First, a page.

Eastern Ukraine has recently seen its worst period of attacks by Russian-backed separatists since they captured the town of Debaltseve in February. It had fallen in the days after the two sides reached the Minsk-2 ceasefire agreement. Ukraine, Russia and the West have repeatedly underlined the importance of Minsk 2, but whether it has been implemented remains questionable. The latest conflict has coincided with a period of Russian military escalation that recently prompted UK defence secretary Michael Fallon to suggest that Moscow was preparing for war with NATO and the West.
The battle to control public opinion is taking place in parallel, as we have seen most recently with the case of Lyudmila Savchuk, a Russian journalist who went undercover in a Kremlin-backed agency whose staff were tasked with pushing pro-Putin views online. This has helped back up efforts by Russia in the traditional media to portray the heroic struggle of the self-proclaimed republics in Donetsk (DNR) and Luhansk (LNR) against the “Kiev Nazi Junta”, for example, while constantly denying any Russian military involvement.
Rhetoric from Russian hardliners has meanwhile become increasingly aggressive as Western sanctions and the low oil price have undermined the Russian economy. Speakers on popular TV shows have repeatedly called for full-scale offensives against Ukraine and even Europe. A good example was a debate on the Vladimir Solovyov show in June featuring Vladimir Zhirinovsky, leader of the far-right Liberal Democratic Party of Russia. Zhirinovsky said:
Someone can start bombing Kiev. We do not know who this would be but this can happen. A half of Kiev will be burned … Why do we have to wait? We have to start the offensive and to push them [the Ukrainian army] behind Kiev. We have to threaten Brussels, Warsaw and Vilnius and to make them dig trenches over there.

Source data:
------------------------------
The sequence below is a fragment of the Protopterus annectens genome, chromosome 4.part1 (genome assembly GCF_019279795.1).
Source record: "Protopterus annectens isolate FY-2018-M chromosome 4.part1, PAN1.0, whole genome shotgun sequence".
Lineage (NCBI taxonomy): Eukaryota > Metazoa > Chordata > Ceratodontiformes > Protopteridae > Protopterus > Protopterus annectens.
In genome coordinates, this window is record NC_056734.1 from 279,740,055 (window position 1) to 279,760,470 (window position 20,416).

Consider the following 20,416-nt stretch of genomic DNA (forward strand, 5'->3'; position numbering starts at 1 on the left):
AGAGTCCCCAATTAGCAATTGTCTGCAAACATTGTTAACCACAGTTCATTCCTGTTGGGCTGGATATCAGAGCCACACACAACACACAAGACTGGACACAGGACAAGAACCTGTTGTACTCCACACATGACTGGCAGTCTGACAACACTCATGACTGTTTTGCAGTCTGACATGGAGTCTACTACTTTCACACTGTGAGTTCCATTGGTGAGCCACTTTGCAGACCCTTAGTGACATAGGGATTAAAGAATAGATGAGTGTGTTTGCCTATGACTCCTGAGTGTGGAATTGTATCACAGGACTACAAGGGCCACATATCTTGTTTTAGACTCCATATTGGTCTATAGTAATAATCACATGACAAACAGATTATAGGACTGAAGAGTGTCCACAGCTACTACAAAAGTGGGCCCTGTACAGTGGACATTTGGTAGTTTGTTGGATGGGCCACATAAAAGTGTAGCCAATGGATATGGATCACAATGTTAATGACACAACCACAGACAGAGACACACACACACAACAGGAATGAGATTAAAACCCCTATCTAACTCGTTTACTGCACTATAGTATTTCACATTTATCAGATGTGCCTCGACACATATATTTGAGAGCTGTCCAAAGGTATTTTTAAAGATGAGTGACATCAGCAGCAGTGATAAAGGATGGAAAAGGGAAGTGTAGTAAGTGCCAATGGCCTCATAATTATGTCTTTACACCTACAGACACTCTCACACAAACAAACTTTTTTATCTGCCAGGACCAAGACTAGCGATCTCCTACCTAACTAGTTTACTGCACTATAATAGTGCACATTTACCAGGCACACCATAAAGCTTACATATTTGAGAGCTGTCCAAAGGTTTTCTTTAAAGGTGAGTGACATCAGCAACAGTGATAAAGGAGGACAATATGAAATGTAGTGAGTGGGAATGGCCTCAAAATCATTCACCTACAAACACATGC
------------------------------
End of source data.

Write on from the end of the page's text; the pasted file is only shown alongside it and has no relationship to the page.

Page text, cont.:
Kremlin critics have been vocal too. The political writer Andrey Piontkovsky has said that the Putin regime would even go as far as nuclear war to stay in power, for instance.
When it comes to Russian broadcast journalism, you see two different categories. English-speaking channels such as Russia Today never go especially far, but the domestic channels routinely have debates about a full-scale war with the West. The self-explanatory screenshot below, from the Time Will Show news programme on state-owned Channel One in June, is a typical example.
The war online
Which brings us to social media. As I have argued here before, chatrooms and Facebook pages played a pivotal role in sparking pro-Russian uprisings in eastern Ukraine more than a year ago. Pro-Russian online groups such as Anti-Maidan drew on neo-Soviet ideological clichés about World War II in their portrayals of Ukraine’s Euromaidan movement and the pro-European government led by Petro Poroshenko that came to power in 2014.
The narrative remains that a “Kiev Nazi Junta” is at the forefront of a new offensive against Russia by an imagined fascist Europe. You see liberal use of Russian tanks and other WWII imagery, and calls for unity and readiness for “all Russian people” to repel these forces, garnering thousands of likes. The symbol below has been popular not only online but also on car windows in Russia. The words beneath the logo read, “1941-1945 we can repeat”.